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End Times Theology


Neon Genesis
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I'm sure we've all heard in the news about how Harold Camping and his religious cult had predicted the Rapture would happen on May 21st and the beginning of the end of the world would happen. If there's one thing everyone agrees on whether they're liberal Christians, mainstream fundamentalists, or atheists is that Harold Camping is either insane or a charlatan or perhaps both. But one thing that seems rather hypocritical to me is how "mainstream" fundamentalist Christians have no problem applying critical thinking to Camping's conspiracy theories and mocking his beliefs but if you were to compare their beliefs to Camping's, they would consider it to be offensive and would probably damn you to hell for suggesting they could be wrong. When you think about it there's little difference between "mainstream" end times theology and Camping's theology. Both groups believe that Jesus is going to come back and destroy the world and torture all the non-Christians in hell for all eternity while they get to fly up to heaven to be with Jesus for all eternity. The only real difference is that Camping put an actual date on it. For some reason, it's normal and acceptable to believe Jesus is going to come back to destroy the world sometime but putting a date on the end of the world makes you crazy. Why is it that "mainstream" fundamentalists seem to have no problem mocking Camping's extreme beliefs as crazy but refuse to put their own beliefs under the same microscope?

Edited by Neon Genesis
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Why is it that "mainstream" fundamentalists seem to have no problem mocking Camping's extreme beliefs as crazy but refuse to put their own beliefs under the same microscope?

Probably need to ask them.

 

As Abba, from the Shack would say, "I'm especially found of them."

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In social psychology, the fundamental attribution error (also known as correspondence bias or attribution effect) describes the tendency to over-value dispositional or personality-based explanations for the observed behaviors of others while under-valuing situational explanations for those behaviors. The fundamental attribution error is most visible when people explain the behavior of others. It does not explain interpretations of one's own behavior—where situational factors are often taken into consideration. This discrepancy is called the actor–observer bias.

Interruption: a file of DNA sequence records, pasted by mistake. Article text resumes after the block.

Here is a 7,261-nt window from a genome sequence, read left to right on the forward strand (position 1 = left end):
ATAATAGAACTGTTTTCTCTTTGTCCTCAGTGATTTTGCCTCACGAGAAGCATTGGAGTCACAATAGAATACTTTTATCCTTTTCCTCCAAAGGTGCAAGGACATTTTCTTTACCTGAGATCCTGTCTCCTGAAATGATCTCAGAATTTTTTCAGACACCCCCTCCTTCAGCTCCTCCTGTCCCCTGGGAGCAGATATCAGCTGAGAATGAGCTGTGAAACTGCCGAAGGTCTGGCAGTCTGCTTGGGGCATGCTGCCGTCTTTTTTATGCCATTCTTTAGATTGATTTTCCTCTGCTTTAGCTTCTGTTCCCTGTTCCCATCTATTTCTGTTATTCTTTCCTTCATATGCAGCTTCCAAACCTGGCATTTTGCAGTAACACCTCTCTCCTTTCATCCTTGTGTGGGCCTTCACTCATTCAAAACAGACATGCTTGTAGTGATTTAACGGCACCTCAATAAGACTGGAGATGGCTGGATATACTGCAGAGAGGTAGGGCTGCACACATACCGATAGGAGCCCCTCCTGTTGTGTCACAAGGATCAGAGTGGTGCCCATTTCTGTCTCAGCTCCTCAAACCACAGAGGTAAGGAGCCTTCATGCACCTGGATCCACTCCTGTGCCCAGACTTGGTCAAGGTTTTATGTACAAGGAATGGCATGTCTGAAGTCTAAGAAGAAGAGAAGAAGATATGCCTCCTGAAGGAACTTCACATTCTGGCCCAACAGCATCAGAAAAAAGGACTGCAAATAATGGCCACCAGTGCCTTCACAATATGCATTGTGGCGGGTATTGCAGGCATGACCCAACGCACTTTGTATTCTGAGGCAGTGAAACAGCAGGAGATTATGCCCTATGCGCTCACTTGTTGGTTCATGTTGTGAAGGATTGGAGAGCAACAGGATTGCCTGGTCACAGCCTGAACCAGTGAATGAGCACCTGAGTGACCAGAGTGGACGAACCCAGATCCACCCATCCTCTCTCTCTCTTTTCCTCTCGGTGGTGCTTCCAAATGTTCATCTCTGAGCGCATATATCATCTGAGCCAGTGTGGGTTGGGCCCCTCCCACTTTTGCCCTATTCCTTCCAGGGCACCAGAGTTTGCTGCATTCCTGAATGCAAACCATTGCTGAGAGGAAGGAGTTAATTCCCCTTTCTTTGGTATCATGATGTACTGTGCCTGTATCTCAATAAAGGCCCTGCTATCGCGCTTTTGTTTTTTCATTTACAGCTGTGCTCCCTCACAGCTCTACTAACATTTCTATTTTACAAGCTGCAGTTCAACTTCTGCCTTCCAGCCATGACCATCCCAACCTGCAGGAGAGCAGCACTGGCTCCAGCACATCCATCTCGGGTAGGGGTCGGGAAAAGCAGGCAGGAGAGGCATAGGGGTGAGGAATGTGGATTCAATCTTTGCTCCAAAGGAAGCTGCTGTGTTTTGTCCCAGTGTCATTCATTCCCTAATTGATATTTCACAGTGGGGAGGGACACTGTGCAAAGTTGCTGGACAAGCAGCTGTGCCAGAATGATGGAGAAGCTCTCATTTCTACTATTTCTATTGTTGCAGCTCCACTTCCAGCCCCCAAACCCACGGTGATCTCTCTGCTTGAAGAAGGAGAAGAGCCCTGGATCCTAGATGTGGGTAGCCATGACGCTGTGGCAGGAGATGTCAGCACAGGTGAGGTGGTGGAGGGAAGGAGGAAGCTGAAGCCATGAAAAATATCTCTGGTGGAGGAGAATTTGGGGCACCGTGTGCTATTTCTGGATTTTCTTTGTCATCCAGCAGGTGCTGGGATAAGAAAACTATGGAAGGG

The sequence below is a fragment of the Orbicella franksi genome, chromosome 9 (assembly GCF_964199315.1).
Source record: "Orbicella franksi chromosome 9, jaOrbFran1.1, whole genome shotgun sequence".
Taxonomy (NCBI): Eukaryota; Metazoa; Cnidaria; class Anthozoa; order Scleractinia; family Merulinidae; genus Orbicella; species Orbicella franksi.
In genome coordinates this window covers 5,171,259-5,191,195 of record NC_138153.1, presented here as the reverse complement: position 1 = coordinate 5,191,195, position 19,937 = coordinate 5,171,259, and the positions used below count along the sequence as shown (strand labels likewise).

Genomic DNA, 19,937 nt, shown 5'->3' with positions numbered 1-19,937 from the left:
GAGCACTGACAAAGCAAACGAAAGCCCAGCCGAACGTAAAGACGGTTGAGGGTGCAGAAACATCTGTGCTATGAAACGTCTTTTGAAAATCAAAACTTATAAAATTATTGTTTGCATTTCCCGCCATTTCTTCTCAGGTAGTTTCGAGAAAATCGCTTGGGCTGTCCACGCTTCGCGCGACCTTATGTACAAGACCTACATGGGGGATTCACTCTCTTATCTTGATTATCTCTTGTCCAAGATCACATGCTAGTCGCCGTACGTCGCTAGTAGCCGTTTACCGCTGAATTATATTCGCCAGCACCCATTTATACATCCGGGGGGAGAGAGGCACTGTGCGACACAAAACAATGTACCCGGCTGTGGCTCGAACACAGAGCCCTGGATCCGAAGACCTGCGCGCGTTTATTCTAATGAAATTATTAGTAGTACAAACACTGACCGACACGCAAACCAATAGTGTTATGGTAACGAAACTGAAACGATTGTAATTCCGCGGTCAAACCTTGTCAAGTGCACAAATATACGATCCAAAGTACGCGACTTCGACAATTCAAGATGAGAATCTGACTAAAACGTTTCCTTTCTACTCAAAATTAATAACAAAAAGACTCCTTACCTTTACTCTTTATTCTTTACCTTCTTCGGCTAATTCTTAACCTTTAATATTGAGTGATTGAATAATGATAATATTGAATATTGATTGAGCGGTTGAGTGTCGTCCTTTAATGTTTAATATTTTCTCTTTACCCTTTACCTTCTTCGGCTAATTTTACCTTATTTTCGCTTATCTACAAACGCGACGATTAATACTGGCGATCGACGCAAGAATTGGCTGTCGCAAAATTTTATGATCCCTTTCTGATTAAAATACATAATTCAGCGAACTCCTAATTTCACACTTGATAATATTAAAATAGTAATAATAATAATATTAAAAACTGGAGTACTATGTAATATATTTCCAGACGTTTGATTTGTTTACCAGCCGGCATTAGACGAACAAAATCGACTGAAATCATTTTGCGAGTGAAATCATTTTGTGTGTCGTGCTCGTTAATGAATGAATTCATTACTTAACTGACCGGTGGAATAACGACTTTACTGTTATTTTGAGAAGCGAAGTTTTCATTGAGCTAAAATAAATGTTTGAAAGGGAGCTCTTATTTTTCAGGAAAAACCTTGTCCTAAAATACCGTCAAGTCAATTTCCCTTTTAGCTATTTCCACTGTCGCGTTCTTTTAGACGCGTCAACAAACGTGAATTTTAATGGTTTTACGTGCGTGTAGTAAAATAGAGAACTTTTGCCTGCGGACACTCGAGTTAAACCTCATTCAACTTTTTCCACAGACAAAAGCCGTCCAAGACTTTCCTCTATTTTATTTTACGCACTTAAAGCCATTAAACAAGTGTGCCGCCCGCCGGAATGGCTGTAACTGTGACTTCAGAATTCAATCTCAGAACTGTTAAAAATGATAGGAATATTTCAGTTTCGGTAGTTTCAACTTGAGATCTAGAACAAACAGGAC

http://en.wikipedia.org/wiki/Fundamental_attribution_error

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This members post was deleted as he was banned from this forum as member stv2k, re-registered under a different member name , PM'd me to try and work things out and then posted before receiving my approval. While i was reconsidering reinstatement, i am no longer since his action here shows a complete lack of respect for any rules and etiquette and his desire for reconciliation. Member will not be given another opportunity to return here.

JosephM (Admin)

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Why is it that "mainstream" fundamentalists seem to have no problem mocking Camping's extreme beliefs as crazy but refuse to put their own beliefs under the same microscope?

 

They do critical thinking by using the Bible to discern whether any theological belief is true. They believe that the Bible does not say when Jesus will come back to this earth. Hence, they think that Camping is crazy for saying that Jesus will come back on May 21.

 

They think it is normal and acceptable to believe that Jesus is coming back to this earth because they believe that the Bible teaches that.

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Quoting the bible to prove an argument is true is not critical thinking. It's circular logic. Camping is also basing his claims on his views of the bible and both sides are just cherry picking the bible to justify their worldview. But if we're using the bible to prove an argument, then according to the bible, Jesus thought the end of the world was going to happen within the lifetimes of the apostles. Obviously all the apostles have died now and the world hasn't ended yet.

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I'm sure we've all heard in the news about how Harold Camping and his religious cult had predicted the Rapture would happen on May 21st and the beginning of the end of the world would happen. If there's one thing everyone agrees on whether they're liberal Christians, mainstream fundamentalists, or atheists is that Harold Camping is either insane or a charlatan or perhaps both. But one thing that seems rather hypocritical to me is how "mainstream" fundamentalist Christians have no problem applying critical thinking to Camping's conspiracy theories and mocking his beliefs but if you were to compare their beliefs to Camping's, they would consider it to be offensive and would probably damn you to hell for suggesting they could be wrong. When you think about it there's little difference between "mainstream" end times theology and Camping's theology. Both groups believe that Jesus is going to come back and destroy the world and torture all the non-Christians in hell for all eternity while they get to fly up to heaven to be with Jesus for all eternity. The only real difference is that Camping put an actual date on it. For some reason, it's normal and acceptable to believe Jesus is going to come back to destroy the world sometime but putting a date on the end of the world makes you crazy. Why is it that "mainstream" fundamentalists seem to have no problem mocking Camping's extreme beliefs as crazy but refuse to put their own beliefs under the same microscope?

 

I believe that the problem "mainstream" Christians (for lack of a better term) have with Camping is that he is arrogant enough to posit a specific date and time for the so-called rapture. What's not up for discussion, apparently, is the logic behind the whole rapture idea itself.